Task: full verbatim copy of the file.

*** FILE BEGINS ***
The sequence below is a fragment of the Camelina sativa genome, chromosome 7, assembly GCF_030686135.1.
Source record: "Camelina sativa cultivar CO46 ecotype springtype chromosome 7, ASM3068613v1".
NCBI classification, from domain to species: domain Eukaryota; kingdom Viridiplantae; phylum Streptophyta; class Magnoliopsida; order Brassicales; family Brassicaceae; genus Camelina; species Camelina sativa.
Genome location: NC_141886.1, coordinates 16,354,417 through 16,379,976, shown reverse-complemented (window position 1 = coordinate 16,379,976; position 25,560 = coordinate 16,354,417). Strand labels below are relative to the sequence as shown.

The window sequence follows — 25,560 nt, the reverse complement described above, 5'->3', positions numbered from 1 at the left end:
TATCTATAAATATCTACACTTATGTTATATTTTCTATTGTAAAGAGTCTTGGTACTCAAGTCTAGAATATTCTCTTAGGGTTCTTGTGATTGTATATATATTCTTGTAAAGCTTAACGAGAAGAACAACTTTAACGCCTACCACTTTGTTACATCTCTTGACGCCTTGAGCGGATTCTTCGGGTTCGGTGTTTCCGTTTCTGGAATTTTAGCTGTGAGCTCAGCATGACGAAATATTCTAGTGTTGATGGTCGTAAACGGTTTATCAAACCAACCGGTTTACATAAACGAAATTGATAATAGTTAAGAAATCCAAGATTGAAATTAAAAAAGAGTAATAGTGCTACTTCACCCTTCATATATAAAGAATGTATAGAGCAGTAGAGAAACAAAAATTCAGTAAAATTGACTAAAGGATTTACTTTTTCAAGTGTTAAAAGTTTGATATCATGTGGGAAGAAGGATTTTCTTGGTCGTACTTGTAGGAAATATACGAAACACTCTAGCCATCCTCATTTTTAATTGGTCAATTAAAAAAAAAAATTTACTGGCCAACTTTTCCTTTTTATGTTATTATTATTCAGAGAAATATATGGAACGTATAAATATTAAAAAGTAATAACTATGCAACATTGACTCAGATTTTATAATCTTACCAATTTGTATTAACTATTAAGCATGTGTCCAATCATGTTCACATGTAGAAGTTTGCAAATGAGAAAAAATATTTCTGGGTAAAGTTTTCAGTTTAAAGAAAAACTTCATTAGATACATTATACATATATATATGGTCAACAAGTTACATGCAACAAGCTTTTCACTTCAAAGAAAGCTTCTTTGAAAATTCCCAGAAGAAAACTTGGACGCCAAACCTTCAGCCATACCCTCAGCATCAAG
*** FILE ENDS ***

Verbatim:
The sequence below is a fragment of the Camelina sativa genome, chromosome 7, assembly GCF_030686135.1.
Source record: "Camelina sativa cultivar CO46 ecotype springtype chromosome 7, ASM3068613v1".
NCBI classification, from domain to species: domain Eukaryota; kingdom Viridiplantae; phylum Streptophyta; class Magnoliopsida; order Brassicales; family Brassicaceae; genus Camelina; species Camelina sativa.
Genome location: NC_141886.1, coordinates 16,354,417 through 16,379,976, shown reverse-complemented (window position 1 = coordinate 16,379,976; position 25,560 = coordinate 16,354,417). Strand labels below are relative to the sequence as shown.

The window sequence follows — 25,560 nt, the reverse complement described above, 5'->3', positions numbered from 1 at the left end:
TATCTATAAATATCTACACTTATGTTATATTTTCTATTGTAAAGAGTCTTGGTACTCAAGTCTAGAATATTCTCTTAGGGTTCTTGTGATTGTATATATATTCTTGTAAAGCTTAACGAGAAGAACAACTTTAACGCCTACCACTTTGTTACATCTCTTGACGCCTTGAGCGGATTCTTCGGGTTCGGTGTTTCCGTTTCTGGAATTTTAGCTGTGAGCTCAGCATGACGAAATATTCTAGTGTTGATGGTCGTAAACGGTTTATCAAACCAACCGGTTTACATAAACGAAATTGATAATAGTTAAGAAATCCAAGATTGAAATTAAAAAAGAGTAATAGTGCTACTTCACCCTTCATATATAAAGAATGTATAGAGCAGTAGAGAAACAAAAATTCAGTAAAATTGACTAAAGGATTTACTTTTTCAAGTGTTAAAAGTTTGATATCATGTGGGAAGAAGGATTTTCTTGGTCGTACTTGTAGGAAATATACGAAACACTCTAGCCATCCTCATTTTTAATTGGTCAATTAAAAAAAAAAATTTACTGGCCAACTTTTCCTTTTTATGTTATTATTATTCAGAGAAATATATGGAACGTATAAATATTAAAAAGTAATAACTATGCAACATTGACTCAGATTTTATAATCTTACCAATTTGTATTAACTATTAAGCATGTGTCCAATCATGTTCACATGTAGAAGTTTGCAAATGAGAAAAAATATTTCTGGGTAAAGTTTTCAGTTTAAAGAAAAACTTCATTAGATACATTATACATATATATATGGTCAACAAGTTACATGCAACAAGCTTTTCACTTCAAAGAAAGCTTCTTTGAAAATTCCCAGAAGAAAACTTGGACGCCAAACCTTCAGCCATACCCTCAGCATCAAG